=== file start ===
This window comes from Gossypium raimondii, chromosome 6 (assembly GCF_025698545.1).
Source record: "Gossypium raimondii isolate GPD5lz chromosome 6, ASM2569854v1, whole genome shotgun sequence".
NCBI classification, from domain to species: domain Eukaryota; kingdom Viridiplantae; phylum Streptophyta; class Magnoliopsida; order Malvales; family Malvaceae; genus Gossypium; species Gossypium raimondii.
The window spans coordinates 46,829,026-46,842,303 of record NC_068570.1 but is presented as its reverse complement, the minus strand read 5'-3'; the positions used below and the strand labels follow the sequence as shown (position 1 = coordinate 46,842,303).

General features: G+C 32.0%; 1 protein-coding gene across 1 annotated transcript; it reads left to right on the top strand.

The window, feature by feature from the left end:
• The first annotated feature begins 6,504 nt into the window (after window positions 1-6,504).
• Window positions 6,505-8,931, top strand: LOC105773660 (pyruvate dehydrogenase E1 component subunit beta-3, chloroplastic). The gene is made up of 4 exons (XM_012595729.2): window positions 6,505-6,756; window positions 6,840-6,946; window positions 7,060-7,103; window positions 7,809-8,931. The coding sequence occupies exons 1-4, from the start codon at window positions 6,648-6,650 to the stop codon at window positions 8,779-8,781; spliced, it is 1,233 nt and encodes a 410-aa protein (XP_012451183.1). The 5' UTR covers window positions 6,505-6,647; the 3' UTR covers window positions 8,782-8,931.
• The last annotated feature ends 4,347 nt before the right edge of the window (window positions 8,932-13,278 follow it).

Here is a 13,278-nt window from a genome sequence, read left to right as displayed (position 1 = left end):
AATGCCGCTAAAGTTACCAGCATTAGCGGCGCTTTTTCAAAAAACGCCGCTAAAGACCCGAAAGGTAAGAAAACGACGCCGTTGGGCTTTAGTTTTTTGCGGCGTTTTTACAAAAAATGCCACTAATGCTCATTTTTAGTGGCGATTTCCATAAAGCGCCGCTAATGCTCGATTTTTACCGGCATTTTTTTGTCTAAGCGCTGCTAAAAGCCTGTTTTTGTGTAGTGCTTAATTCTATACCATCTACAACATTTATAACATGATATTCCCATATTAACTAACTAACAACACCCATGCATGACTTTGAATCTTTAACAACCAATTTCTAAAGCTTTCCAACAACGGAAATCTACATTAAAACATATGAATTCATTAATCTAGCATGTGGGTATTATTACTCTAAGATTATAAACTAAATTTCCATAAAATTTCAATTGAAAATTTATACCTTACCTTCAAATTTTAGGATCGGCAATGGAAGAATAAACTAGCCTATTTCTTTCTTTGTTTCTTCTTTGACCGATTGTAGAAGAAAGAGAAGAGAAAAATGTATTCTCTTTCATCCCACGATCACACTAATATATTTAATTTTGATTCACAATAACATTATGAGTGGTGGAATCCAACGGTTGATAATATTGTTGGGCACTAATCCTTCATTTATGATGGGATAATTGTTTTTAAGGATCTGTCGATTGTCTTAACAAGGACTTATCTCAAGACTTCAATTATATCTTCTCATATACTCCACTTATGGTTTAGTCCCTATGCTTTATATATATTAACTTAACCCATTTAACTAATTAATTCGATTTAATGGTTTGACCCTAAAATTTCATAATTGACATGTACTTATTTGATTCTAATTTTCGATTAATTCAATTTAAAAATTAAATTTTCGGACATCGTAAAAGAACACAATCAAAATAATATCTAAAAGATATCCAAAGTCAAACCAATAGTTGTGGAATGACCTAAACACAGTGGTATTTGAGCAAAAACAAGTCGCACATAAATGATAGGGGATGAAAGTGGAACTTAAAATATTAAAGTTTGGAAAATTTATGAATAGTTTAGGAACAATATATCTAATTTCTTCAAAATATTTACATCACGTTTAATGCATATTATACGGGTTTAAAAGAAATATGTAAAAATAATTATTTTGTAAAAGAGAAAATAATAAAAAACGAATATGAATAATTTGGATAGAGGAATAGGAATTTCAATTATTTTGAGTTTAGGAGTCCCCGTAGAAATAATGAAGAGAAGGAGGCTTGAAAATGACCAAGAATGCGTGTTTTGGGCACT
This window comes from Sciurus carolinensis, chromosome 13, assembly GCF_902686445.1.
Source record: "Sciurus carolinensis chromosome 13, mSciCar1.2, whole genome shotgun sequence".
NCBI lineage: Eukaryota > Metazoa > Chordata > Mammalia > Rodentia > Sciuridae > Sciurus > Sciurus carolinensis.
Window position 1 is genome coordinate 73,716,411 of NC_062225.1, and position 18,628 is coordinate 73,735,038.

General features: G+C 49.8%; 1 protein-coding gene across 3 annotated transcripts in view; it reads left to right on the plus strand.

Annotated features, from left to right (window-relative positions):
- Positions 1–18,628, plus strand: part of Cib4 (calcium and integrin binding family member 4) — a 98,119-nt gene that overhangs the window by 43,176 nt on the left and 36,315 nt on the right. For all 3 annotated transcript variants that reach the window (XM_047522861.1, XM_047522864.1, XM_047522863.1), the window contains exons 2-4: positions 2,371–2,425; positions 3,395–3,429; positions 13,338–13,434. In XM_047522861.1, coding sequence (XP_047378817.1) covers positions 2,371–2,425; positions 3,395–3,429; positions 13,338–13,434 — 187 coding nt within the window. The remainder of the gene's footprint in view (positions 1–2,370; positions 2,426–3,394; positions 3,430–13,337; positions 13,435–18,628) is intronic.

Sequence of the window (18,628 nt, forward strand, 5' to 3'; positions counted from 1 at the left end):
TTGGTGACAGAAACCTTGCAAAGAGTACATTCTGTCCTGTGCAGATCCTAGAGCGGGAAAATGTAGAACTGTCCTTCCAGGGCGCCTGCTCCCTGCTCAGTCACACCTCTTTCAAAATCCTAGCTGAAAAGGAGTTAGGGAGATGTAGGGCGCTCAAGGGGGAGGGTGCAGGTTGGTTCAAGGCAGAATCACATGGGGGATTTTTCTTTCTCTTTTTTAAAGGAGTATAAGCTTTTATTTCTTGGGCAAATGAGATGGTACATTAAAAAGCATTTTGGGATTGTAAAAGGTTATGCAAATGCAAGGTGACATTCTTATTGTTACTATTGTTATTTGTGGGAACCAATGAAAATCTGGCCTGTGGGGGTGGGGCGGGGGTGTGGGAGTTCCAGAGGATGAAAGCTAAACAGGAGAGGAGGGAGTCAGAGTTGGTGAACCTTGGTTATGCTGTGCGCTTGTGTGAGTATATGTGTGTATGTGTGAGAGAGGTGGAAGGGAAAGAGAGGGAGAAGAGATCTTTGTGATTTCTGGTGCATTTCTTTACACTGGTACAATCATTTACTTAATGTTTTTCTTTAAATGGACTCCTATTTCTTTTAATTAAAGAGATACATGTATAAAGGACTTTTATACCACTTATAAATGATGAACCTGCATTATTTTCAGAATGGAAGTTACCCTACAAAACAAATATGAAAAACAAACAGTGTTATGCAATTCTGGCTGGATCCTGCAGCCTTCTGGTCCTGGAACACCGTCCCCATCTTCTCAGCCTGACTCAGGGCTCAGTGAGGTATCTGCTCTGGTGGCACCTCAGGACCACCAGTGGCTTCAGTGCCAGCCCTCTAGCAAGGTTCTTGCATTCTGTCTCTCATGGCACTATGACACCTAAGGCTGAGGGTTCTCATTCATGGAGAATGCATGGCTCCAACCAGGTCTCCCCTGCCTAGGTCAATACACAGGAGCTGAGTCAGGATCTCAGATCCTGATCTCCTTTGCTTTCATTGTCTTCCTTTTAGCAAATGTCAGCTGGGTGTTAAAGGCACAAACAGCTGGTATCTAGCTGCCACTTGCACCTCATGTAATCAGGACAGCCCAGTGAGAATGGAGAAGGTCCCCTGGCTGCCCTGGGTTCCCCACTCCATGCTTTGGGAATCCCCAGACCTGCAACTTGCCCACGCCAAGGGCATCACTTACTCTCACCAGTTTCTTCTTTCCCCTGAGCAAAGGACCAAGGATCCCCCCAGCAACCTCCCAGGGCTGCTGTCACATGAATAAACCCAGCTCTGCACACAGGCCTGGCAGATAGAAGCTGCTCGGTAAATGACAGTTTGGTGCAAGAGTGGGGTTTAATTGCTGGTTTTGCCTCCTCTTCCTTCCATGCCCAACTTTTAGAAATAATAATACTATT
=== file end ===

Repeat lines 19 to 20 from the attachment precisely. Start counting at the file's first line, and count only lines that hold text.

Sequence of the window (18,628 nt, forward strand, 5' to 3'; positions counted from 1 at the left end):
TTGGTGACAGAAACCTTGCAAAGAGTACATTCTGTCCTGTGCAGATCCTAGAGCGGGAAAATGTAGAACTGTCCTTCCAGGGCGCCTGCTCCCTGCTCAGTCACACCTCTTTCAAAATCCTAGCTGAAAAGGAGTTAGGGAGATGTAGGGCGCTCAAGGGGGAGGGTGCAGGTTGGTTCAAGGCAGAATCACATGGGGGATTTTTCTTTCTCTTTTTTAAAGGAGTATAAGCTTTTATTTCTTGGGCAAATGAGATGGTACATTAAAAAGCATTTTGGGATTGTAAAAGGTTATGCAAATGCAAGGTGACATTCTTATTGTTACTATTGTTATTTGTGGGAACCAATGAAAATCTGGCCTGTGGGGGTGGGGCGGGGGTGTGGGAGTTCCAGAGGATGAAAGCTAAACAGGAGAGGAGGGAGTCAGAGTTGGTGAACCTTGGTTATGCTGTGCGCTTGTGTGAGTATATGTGTGTATGTGTGAGAGAGGTGGAAGGGAAAGAGAGGGAGAAGAGATCTTTGTGATTTCTGGTGCATTTCTTTACACTGGTACAATCATTTACTTAATGTTTTTCTTTAAATGGACTCCTATTTCTTTTAATTAAAGAGATACATGTATAAAGGACTTTTATACCACTTATAAATGATGAACCTGCATTATTTTCAGAATGGAAGTTACCCTACAAAACAAATATGAAAAACAAACAGTGTTATGCAATTCTGGCTGGATCCTGCAGCCTTCTGGTCCTGGAACACCGTCCCCATCTTCTCAGCCTGACTCAGGGCTCAGTGAGGTATCTGCTCTGGTGGCACCTCAGGACCACCAGTGGCTTCAGTGCCAGCCCTCTAGCAAGGTTCTTGCATTCTGTCTCTCATGGCACTATGACACCTAAGGCTGAGGGTTCTCATTCATGGAGAATGCATGGCTCCAACCAGGTCTCCCCTGCCTAGGTCAATACACAGGAGCTGAGTCAGGATCTCAGATCCTGATCTCCTTTGCTTTCATTGTCTTCCTTTTAGCAAATGTCAGCTGGGTGTTAAAGGCACAAACAGCTGGTATCTAGCTGCCACTTGCACCTCATGTAATCAGGACAGCCCAGTGAGAATGGAGAAGGTCCCCTGGCTGCCCTGGGTTCCCCACTCCATGCTTTGGGAATCCCCAGACCTGCAACTTGCCCACGCCAAGGGCATCACTTACTCTCACCAGTTTCTTCTTTCCCCTGAGCAAAGGACCAAGGATCCCCCCAGCAACCTCCCAGGGCTGCTGTCACATGAATAAACCCAGCTCTGCACACAGGCCTGGCAGATAGAAGCTGCTCGGTAAATGACAGTTTGGTGCAAGAGTGGGGTTTAATTGCTGGTTTTGCCTCCTCTTCCTTCCATGCCCAACTTTTAGAAATAATAATACTATT